This website covers knowledge management, personal effectiveness, theory of constraints, amongst other topics. Opinions expressed here are strictly those of the owner, Jack Vinson, and those of the commenters.

A Twelve Step Program For Identifying and Eliminating Organizational Change

What fun.  Kuro5hin's A Twelve Step Program For Identifying and Eliminating Organizational Change:

No matter what side of the management / engineering fence one is on, there comes a time when one may need to stay right where one is, or to engage in the fine art of stalling. Before the reader passes moral judgment on a word with such pejorative connotation as "stalling," let him stop and reflect on reasons that he might want to stall.
[via An Aggregated Life]

I don't read Kuro5hin regularly, so I don't know how tongue-in-cheek this article is.  But it reflects what I've seen discussed around lunch tables when new programs appear.  There are many good programs out there, but the cynical amongst us have seen them come and go with relatively little impact on their day-to-day life (or on their paycheck).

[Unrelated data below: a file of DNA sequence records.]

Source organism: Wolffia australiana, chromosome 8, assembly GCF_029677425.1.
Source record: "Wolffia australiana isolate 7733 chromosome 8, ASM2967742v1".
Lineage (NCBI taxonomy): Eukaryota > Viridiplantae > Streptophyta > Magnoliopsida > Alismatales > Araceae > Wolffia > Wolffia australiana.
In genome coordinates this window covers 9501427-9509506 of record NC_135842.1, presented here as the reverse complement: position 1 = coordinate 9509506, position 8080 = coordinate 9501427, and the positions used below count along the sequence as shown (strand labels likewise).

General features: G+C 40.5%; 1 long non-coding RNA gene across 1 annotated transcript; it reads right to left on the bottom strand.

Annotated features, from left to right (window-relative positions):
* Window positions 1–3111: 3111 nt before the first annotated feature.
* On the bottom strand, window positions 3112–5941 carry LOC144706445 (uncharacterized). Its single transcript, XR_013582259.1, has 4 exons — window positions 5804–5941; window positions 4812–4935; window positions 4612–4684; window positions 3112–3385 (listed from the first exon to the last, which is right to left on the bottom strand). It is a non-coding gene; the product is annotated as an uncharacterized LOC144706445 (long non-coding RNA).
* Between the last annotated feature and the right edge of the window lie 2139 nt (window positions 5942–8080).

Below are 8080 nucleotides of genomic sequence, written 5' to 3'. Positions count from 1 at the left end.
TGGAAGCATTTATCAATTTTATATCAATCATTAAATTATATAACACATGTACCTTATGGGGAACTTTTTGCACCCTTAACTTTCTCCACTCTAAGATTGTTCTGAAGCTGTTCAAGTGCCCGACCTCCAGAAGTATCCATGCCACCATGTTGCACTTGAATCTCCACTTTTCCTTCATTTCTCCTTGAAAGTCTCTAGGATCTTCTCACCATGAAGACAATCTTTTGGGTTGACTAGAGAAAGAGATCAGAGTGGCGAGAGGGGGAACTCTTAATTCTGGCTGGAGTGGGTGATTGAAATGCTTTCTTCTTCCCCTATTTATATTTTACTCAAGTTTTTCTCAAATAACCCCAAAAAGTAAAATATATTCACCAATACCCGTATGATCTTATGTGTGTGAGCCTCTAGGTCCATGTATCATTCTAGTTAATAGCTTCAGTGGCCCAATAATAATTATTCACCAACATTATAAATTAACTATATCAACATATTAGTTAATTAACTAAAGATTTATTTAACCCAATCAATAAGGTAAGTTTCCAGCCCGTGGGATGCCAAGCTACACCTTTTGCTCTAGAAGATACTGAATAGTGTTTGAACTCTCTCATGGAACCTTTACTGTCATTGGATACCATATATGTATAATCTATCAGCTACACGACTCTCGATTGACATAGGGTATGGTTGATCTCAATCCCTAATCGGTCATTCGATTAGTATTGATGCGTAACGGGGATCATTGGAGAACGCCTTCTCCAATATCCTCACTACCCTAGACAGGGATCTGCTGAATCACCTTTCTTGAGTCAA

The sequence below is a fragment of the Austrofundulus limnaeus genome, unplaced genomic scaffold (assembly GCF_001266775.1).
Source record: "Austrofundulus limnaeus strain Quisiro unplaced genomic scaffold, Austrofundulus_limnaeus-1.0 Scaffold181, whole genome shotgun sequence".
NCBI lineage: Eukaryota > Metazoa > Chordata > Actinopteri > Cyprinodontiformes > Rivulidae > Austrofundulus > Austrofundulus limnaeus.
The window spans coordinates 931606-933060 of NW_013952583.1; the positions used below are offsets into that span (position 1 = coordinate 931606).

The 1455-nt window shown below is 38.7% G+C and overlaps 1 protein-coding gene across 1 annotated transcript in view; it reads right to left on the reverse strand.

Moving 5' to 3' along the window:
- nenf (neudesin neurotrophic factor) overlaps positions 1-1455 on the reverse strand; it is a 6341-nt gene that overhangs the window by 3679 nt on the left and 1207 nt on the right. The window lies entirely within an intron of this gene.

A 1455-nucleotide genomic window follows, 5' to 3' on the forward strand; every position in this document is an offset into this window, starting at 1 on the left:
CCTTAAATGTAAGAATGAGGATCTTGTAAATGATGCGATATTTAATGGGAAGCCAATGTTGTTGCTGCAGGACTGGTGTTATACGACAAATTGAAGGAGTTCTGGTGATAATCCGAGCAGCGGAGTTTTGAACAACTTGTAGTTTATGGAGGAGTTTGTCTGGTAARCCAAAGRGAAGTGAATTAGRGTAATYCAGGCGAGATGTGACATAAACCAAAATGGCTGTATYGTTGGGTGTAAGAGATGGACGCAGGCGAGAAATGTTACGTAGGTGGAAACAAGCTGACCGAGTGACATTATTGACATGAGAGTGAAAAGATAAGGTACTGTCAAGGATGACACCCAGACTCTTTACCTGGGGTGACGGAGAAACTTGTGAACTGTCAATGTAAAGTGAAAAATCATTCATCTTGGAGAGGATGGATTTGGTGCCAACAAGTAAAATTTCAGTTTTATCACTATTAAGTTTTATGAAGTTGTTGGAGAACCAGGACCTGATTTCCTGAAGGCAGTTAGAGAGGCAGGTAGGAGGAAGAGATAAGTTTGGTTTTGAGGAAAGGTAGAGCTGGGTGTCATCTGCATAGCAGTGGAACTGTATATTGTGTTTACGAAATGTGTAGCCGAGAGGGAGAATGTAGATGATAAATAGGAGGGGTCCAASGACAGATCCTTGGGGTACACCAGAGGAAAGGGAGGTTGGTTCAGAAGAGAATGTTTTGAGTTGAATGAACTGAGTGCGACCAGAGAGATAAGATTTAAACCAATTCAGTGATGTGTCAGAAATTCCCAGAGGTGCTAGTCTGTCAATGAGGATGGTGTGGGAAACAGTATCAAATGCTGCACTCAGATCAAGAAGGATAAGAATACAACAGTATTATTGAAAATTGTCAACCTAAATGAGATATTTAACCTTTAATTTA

I suspect one problem is that even when these programs succeed - meaning that business is better in some way,. people would rather think that the success was possible all along, regardless of "management" efforts.  Or maybe management don't make it clear enough that there was an impact.  A perfect example was a Critical Chain Project Management implementation we did that shaved 1/3 the time off the last phase of a regulatory filing (12 months instead of 18 months).  On the management side of things, we were thrilled.  But one of the important actors in the project discounted CCPM and said he knew it was going to happen all along.  This is the same guy who expressed high skepticism when we introduced CCPM with the goal of finishing in 12 months. 

Declaration of Interdependence

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